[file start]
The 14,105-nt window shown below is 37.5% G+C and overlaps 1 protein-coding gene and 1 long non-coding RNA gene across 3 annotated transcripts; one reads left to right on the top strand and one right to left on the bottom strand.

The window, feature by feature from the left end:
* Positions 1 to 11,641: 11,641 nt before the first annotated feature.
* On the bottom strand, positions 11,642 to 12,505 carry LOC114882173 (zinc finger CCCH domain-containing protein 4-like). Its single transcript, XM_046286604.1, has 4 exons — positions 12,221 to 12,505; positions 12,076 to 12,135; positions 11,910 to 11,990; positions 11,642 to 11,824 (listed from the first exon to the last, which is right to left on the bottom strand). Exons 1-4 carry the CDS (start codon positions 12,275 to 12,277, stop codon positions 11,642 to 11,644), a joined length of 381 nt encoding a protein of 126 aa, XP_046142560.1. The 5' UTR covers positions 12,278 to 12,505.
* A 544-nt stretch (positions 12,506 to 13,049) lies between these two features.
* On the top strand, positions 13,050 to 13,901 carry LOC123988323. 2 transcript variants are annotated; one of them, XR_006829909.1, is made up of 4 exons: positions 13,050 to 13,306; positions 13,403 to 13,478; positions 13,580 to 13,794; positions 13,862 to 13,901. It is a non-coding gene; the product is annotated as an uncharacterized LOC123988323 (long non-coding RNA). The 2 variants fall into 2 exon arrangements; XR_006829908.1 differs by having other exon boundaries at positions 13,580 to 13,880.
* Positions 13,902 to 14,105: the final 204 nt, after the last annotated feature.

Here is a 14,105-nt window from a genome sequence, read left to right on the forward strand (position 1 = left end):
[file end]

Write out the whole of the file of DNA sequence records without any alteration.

The 14,105-nt window shown below is 37.5% G+C and overlaps 1 protein-coding gene and 1 long non-coding RNA gene across 3 annotated transcripts; one reads left to right on the top strand and one right to left on the bottom strand.

The window, feature by feature from the left end:
* Positions 1 to 11,641: 11,641 nt before the first annotated feature.
* On the bottom strand, positions 11,642 to 12,505 carry LOC114882173 (zinc finger CCCH domain-containing protein 4-like). Its single transcript, XM_046286604.1, has 4 exons — positions 12,221 to 12,505; positions 12,076 to 12,135; positions 11,910 to 11,990; positions 11,642 to 11,824 (listed from the first exon to the last, which is right to left on the bottom strand). Exons 1-4 carry the CDS (start codon positions 12,275 to 12,277, stop codon positions 11,642 to 11,644), a joined length of 381 nt encoding a protein of 126 aa, XP_046142560.1. The 5' UTR covers positions 12,278 to 12,505.
* A 544-nt stretch (positions 12,506 to 13,049) lies between these two features.
* On the top strand, positions 13,050 to 13,901 carry LOC123988323. 2 transcript variants are annotated; one of them, XR_006829909.1, is made up of 4 exons: positions 13,050 to 13,306; positions 13,403 to 13,478; positions 13,580 to 13,794; positions 13,862 to 13,901. It is a non-coding gene; the product is annotated as an uncharacterized LOC123988323 (long non-coding RNA). The 2 variants fall into 2 exon arrangements; XR_006829908.1 differs by having other exon boundaries at positions 13,580 to 13,880.
* Positions 13,902 to 14,105: the final 204 nt, after the last annotated feature.

Here is a 14,105-nt window from a genome sequence, read left to right on the forward strand (position 1 = left end):